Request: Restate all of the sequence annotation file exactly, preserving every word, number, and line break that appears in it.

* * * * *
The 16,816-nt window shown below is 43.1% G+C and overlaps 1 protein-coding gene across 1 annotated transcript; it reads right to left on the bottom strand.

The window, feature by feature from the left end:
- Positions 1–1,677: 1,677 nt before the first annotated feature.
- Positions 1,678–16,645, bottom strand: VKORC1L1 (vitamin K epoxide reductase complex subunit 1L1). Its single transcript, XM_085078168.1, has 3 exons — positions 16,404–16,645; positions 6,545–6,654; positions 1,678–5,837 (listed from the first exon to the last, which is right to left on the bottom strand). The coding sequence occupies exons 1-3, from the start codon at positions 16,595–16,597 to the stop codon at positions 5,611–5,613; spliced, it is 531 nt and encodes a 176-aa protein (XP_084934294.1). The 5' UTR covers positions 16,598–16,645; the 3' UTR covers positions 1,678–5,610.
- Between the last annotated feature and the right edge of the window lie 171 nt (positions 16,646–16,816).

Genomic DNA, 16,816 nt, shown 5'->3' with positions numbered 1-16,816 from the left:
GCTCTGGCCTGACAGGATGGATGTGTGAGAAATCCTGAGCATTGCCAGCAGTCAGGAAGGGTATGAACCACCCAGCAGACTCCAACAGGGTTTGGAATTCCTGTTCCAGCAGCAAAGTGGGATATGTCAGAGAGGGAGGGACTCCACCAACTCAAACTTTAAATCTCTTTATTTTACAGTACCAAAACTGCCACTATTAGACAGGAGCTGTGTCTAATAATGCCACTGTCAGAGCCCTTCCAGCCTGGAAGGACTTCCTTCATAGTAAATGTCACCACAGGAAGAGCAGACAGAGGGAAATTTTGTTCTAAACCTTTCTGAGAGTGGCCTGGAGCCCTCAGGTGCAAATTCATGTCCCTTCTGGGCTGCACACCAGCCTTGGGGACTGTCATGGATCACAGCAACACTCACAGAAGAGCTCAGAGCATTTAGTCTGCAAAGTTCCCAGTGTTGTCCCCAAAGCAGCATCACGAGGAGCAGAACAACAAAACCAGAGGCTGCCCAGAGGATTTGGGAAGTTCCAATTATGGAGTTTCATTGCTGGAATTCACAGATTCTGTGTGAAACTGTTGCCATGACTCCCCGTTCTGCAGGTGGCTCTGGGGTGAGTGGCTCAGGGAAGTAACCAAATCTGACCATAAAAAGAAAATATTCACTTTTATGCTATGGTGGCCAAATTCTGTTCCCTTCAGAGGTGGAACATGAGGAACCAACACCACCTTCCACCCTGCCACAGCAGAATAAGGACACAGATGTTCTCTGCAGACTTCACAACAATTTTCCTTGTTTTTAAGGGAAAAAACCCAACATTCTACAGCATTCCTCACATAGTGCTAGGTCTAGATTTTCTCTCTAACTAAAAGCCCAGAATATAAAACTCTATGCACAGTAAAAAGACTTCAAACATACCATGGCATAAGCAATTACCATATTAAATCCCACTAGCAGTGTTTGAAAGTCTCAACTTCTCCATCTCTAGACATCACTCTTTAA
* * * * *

The 16,816-nt window shown below is 43.1% G+C and overlaps 1 protein-coding gene across 1 annotated transcript; it reads right to left on the bottom strand.

The window, feature by feature from the left end:
- Positions 1–1,677: 1,677 nt before the first annotated feature.
- Positions 1,678–16,645, bottom strand: VKORC1L1 (vitamin K epoxide reductase complex subunit 1L1). Its single transcript, XM_085078168.1, has 3 exons — positions 16,404–16,645; positions 6,545–6,654; positions 1,678–5,837 (listed from the first exon to the last, which is right to left on the bottom strand). The coding sequence occupies exons 1-3, from the start codon at positions 16,595–16,597 to the stop codon at positions 5,611–5,613; spliced, it is 531 nt and encodes a 176-aa protein (XP_084934294.1). The 5' UTR covers positions 16,598–16,645; the 3' UTR covers positions 1,678–5,610.
- Between the last annotated feature and the right edge of the window lie 171 nt (positions 16,646–16,816).

Genomic DNA, 16,816 nt, shown 5'->3' with positions numbered 1-16,816 from the left:
GCTCTGGCCTGACAGGATGGATGTGTGAGAAATCCTGAGCATTGCCAGCAGTCAGGAAGGGTATGAACCACCCAGCAGACTCCAACAGGGTTTGGAATTCCTGTTCCAGCAGCAAAGTGGGATATGTCAGAGAGGGAGGGACTCCACCAACTCAAACTTTAAATCTCTTTATTTTACAGTACCAAAACTGCCACTATTAGACAGGAGCTGTGTCTAATAATGCCACTGTCAGAGCCCTTCCAGCCTGGAAGGACTTCCTTCATAGTAAATGTCACCACAGGAAGAGCAGACAGAGGGAAATTTTGTTCTAAACCTTTCTGAGAGTGGCCTGGAGCCCTCAGGTGCAAATTCATGTCCCTTCTGGGCTGCACACCAGCCTTGGGGACTGTCATGGATCACAGCAACACTCACAGAAGAGCTCAGAGCATTTAGTCTGCAAAGTTCCCAGTGTTGTCCCCAAAGCAGCATCACGAGGAGCAGAACAACAAAACCAGAGGCTGCCCAGAGGATTTGGGAAGTTCCAATTATGGAGTTTCATTGCTGGAATTCACAGATTCTGTGTGAAACTGTTGCCATGACTCCCCGTTCTGCAGGTGGCTCTGGGGTGAGTGGCTCAGGGAAGTAACCAAATCTGACCATAAAAAGAAAATATTCACTTTTATGCTATGGTGGCCAAATTCTGTTCCCTTCAGAGGTGGAACATGAGGAACCAACACCACCTTCCACCCTGCCACAGCAGAATAAGGACACAGATGTTCTCTGCAGACTTCACAACAATTTTCCTTGTTTTTAAGGGAAAAAACCCAACATTCTACAGCATTCCTCACATAGTGCTAGGTCTAGATTTTCTCTCTAACTAAAAGCCCAGAATATAAAACTCTATGCACAGTAAAAAGACTTCAAACATACCATGGCATAAGCAATTACCATATTAAATCCCACTAGCAGTGTTTGAAAGTCTCAACTTCTCCATCTCTAGACATCACTCTTTAA